The best resources come from being part of a professional learning community with colleagues at the Chicago New Teacher Center. Every week, we gather for staff meetings or forums, opportunities for us to think about our day-to-day coaching practice and solve problems around common issues. Every eight weeks, we delve deep into the processes of coaching and supporting beginning teachers through intensive, three-day professional development programs called mentor academies. All of this gives me a chance to collaborate with people who are doing this actual work every day, which deepens my knowledge of effective coaching practices.

Lately, partner coaching has enhanced my practice by lending another set of eyes and ears to my work in various classroom settings. Two heads are better than one.

-- Sharon Grady, Chicago Public Schools, in partnership with the Chicago New Teacher Center. Over the past six years, she has worked with P-8 teachers in general and special education.

Mylinda Mallon

Credit: Courtesy of K. Andrews

Attending the annual symposium at the New Teacher Center, at the University of California at Santa Cruz, has been a great way to learn, refine, and expand the strategies I use with mentees. Washington's Office of the Superintendent of Public Instruction also provides the chance to meet monthly with other mentors from the western region of the state. This provides a great opportunity to share ideas for programming and for mentoring beginning teachers.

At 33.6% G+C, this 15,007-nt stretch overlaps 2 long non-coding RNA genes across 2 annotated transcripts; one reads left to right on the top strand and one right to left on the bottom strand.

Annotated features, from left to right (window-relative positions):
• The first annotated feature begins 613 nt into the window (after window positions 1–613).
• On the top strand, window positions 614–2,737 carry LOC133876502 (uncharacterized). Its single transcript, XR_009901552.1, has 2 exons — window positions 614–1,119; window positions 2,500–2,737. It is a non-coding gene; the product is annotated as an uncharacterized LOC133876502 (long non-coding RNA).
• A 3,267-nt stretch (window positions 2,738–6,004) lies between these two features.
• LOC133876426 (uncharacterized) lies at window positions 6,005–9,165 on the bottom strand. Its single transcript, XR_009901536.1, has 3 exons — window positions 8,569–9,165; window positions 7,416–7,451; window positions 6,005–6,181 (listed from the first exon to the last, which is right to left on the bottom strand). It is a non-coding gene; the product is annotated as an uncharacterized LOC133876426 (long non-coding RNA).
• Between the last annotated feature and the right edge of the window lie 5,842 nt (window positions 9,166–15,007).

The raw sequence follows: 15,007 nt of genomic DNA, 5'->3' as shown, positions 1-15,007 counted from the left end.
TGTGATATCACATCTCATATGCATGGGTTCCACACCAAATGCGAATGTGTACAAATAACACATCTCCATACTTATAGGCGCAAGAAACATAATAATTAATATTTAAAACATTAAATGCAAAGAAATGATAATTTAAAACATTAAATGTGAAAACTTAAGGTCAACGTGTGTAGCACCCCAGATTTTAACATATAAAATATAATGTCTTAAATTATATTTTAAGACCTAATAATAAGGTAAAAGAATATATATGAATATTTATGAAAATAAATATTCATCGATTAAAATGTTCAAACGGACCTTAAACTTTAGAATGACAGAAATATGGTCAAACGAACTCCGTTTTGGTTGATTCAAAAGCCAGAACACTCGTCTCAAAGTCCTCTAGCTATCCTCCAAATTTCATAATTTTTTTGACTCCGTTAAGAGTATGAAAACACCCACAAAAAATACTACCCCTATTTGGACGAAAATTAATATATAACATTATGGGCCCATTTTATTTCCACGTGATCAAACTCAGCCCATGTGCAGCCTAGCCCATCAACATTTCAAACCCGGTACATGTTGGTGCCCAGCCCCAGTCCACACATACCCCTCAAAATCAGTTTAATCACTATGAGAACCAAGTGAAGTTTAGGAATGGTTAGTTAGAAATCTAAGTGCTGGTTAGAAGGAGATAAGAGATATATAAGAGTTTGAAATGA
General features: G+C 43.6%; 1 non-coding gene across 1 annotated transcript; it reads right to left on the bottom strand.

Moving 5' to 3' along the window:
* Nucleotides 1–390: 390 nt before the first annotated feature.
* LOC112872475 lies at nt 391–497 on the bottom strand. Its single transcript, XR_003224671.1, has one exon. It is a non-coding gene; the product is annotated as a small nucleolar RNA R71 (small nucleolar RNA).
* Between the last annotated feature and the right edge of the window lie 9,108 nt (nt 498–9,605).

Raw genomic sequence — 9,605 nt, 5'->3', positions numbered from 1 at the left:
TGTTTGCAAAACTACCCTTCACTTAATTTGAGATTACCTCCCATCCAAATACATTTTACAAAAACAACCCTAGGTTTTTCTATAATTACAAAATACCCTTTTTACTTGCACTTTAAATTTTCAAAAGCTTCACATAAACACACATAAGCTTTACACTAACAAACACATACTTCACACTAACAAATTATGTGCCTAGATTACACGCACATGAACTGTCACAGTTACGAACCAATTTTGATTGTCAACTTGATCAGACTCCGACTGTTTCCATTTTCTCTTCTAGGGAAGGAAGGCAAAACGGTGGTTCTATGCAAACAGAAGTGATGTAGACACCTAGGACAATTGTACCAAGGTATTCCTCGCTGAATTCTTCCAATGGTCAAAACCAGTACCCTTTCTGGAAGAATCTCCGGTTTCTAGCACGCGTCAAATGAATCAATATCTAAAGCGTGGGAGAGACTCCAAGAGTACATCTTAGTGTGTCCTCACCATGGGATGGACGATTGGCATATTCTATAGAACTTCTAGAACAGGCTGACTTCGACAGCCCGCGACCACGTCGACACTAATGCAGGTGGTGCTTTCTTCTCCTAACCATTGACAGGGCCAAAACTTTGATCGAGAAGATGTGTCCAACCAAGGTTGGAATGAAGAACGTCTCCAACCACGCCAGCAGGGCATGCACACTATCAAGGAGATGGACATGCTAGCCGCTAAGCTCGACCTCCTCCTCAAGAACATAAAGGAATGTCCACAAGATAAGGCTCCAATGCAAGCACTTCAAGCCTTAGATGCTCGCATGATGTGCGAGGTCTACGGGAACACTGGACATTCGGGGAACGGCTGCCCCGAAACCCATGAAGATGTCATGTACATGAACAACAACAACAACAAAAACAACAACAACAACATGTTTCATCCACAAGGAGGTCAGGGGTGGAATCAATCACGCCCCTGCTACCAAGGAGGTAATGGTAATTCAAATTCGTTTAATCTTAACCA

-- Mylinda Mallon, Lake Washington School District, Redmond, Washington. In her six years of mentoring, she's worked with teachers in all grade levels but now focuses on K-6 teachers in both general and special education.

Melissa Barkin

Credit: Courtesy of Melissa Barkin

I've been fortunate to be the recipient of a lot of Teach for America's excellent resources for new teachers. My most useful resources have come from that program. I have also found helpful some resources that have come from Region I, our local teacher-support center.

-- Melissa Barkin, Roma High School, Rio Grande Valley, Texas. Barkin teaches full time, and she mentors a first-year social studies colleague. She trained new Teach for America instructors last summer.

Frantz Prospere

Credit: Courtesy of Frantz Prospere